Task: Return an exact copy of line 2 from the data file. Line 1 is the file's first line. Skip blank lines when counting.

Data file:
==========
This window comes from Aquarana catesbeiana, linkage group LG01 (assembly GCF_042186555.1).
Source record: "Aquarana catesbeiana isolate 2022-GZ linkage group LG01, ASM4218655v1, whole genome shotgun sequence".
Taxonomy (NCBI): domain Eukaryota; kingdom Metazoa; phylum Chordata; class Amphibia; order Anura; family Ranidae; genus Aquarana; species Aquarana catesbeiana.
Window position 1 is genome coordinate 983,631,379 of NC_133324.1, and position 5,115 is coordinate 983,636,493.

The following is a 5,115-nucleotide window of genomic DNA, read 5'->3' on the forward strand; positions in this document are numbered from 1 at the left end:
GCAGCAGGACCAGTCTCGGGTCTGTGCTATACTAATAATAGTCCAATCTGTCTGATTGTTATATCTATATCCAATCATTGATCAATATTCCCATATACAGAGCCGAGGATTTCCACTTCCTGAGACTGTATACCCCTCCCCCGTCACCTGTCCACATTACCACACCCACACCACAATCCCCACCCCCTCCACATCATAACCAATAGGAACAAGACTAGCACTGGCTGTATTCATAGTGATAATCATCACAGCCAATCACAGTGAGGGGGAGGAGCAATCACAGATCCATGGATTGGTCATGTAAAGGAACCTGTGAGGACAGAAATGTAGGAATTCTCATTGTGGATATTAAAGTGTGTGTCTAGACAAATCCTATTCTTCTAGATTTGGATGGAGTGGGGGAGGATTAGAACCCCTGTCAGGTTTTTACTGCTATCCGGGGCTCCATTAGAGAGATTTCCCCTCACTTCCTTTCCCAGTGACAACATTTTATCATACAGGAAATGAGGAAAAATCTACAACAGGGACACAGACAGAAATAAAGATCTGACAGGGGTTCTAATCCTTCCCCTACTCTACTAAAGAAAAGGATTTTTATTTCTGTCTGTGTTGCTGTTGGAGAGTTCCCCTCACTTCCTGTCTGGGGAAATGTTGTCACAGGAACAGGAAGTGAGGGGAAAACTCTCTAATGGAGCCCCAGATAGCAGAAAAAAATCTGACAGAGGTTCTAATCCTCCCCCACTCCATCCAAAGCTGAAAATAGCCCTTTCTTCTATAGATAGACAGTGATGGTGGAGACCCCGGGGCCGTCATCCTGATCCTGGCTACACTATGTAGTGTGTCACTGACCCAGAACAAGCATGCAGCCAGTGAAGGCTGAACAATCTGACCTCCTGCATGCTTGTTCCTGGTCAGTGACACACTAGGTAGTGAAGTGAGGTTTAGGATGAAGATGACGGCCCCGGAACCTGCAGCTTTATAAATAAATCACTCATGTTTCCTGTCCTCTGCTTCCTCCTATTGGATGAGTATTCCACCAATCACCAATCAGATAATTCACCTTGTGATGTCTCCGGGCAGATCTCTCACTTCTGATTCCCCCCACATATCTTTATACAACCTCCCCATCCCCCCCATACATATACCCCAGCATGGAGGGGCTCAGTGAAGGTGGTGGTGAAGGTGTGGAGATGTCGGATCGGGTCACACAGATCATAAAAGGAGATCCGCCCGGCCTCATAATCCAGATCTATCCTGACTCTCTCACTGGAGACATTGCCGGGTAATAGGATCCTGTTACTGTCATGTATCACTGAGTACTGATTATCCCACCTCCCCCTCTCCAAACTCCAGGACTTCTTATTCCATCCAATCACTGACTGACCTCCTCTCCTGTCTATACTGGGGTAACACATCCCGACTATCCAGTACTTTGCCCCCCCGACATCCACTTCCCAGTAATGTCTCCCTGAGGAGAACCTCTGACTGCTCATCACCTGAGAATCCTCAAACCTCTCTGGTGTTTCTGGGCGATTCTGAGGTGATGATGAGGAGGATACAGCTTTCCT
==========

Source record: "Aquarana catesbeiana isolate 2022-GZ linkage group LG01, ASM4218655v1, whole genome shotgun sequence".